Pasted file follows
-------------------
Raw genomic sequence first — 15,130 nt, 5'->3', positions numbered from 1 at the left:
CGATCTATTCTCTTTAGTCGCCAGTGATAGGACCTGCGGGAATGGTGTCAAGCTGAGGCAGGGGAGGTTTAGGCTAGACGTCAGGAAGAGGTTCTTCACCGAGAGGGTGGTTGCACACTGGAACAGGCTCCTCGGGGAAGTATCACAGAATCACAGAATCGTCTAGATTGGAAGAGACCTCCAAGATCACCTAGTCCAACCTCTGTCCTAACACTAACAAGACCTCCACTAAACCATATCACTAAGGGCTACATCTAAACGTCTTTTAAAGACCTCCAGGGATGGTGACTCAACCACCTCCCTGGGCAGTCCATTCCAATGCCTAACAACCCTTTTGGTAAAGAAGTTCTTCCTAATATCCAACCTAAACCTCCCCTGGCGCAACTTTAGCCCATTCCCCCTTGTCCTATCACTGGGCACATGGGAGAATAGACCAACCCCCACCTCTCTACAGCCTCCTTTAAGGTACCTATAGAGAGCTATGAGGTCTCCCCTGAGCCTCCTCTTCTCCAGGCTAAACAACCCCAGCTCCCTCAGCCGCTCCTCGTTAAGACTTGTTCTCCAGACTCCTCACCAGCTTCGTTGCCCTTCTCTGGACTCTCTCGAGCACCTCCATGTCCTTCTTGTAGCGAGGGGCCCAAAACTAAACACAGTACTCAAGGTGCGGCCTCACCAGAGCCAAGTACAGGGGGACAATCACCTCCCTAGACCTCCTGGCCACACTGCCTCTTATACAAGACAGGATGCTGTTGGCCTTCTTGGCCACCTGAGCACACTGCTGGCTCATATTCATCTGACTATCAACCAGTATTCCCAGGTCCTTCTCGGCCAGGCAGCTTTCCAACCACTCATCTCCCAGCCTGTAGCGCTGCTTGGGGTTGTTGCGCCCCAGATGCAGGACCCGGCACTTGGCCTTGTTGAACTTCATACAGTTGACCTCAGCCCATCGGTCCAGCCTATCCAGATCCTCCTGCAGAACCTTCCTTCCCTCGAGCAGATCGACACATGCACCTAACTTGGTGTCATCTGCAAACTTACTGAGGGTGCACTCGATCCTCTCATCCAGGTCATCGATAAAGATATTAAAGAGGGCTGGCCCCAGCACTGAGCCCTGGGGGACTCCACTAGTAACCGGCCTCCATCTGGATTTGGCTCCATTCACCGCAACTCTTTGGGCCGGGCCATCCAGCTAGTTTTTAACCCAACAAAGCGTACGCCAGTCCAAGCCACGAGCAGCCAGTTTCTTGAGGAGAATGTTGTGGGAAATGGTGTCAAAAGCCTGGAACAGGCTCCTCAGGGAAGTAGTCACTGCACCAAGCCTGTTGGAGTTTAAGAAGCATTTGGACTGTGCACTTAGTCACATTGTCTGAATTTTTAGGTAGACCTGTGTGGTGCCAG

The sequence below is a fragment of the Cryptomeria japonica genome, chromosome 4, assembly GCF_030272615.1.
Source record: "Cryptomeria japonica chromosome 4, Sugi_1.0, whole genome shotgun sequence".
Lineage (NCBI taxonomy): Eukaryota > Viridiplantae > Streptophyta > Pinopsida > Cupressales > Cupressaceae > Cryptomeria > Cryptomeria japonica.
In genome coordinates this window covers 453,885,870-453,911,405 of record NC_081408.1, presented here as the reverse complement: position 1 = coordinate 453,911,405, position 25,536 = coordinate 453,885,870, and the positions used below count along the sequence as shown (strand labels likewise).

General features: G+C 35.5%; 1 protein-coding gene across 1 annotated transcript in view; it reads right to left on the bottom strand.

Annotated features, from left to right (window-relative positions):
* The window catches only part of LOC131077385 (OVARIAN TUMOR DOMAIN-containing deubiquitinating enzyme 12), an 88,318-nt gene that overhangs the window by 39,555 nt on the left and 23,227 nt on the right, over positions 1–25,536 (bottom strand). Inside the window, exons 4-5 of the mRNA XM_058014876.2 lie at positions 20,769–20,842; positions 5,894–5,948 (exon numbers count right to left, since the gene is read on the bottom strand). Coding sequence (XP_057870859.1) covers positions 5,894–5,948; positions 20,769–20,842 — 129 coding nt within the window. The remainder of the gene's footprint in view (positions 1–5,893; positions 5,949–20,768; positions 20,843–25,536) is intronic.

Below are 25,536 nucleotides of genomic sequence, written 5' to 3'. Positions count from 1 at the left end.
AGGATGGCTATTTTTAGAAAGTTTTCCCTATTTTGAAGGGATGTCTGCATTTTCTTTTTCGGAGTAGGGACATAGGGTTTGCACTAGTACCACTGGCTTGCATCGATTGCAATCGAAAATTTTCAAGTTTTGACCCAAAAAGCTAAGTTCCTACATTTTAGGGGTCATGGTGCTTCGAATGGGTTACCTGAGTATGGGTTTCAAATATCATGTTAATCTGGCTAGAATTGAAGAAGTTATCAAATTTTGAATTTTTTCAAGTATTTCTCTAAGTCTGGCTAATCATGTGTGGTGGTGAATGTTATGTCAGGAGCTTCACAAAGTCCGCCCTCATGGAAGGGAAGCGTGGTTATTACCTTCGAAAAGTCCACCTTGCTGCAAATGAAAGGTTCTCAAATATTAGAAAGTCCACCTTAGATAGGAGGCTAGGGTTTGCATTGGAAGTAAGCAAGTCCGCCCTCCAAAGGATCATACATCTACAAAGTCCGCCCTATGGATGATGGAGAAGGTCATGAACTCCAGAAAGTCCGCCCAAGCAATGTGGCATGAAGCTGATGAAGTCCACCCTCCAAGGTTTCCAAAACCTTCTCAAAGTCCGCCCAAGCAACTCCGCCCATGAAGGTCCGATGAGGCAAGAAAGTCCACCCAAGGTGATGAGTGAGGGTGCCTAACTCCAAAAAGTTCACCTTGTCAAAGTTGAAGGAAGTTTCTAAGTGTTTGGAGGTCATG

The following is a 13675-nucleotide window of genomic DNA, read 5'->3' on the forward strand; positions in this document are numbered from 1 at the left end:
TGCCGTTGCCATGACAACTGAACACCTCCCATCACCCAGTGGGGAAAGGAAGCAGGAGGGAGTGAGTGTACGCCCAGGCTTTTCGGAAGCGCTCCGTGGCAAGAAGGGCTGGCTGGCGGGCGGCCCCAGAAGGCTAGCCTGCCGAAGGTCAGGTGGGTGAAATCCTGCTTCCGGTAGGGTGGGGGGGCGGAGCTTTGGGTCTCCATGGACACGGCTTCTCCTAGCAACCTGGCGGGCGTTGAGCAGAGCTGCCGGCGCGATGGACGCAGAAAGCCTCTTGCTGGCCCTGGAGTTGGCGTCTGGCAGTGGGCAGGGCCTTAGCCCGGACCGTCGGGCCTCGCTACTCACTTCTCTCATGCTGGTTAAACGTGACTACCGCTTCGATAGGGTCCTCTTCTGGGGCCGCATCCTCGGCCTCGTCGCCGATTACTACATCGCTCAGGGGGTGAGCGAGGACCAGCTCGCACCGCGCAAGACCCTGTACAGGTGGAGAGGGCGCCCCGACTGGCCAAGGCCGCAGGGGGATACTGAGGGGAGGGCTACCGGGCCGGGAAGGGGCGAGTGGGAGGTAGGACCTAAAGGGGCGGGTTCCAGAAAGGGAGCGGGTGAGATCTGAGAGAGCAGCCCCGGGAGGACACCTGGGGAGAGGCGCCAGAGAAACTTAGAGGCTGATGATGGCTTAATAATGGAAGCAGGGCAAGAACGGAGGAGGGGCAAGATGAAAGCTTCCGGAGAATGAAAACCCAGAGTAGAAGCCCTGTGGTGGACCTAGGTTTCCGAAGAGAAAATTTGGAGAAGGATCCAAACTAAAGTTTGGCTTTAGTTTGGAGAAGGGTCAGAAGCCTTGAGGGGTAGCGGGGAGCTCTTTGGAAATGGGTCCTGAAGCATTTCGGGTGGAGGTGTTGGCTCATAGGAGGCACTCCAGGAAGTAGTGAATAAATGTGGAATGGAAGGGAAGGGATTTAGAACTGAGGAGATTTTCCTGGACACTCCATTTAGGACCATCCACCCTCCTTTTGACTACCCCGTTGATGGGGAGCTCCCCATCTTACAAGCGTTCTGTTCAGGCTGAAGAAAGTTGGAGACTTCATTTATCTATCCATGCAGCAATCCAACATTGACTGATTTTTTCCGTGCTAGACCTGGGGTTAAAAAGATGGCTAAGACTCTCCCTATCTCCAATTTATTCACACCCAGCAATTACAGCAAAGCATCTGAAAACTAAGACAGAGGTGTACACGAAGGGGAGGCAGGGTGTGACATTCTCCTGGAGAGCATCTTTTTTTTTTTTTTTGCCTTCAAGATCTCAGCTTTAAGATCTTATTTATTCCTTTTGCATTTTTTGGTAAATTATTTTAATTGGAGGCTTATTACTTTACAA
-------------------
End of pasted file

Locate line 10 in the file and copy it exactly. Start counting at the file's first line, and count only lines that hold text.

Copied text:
Below are 25,536 nucleotides of genomic sequence, written 5' to 3'. Positions count from 1 at the left end.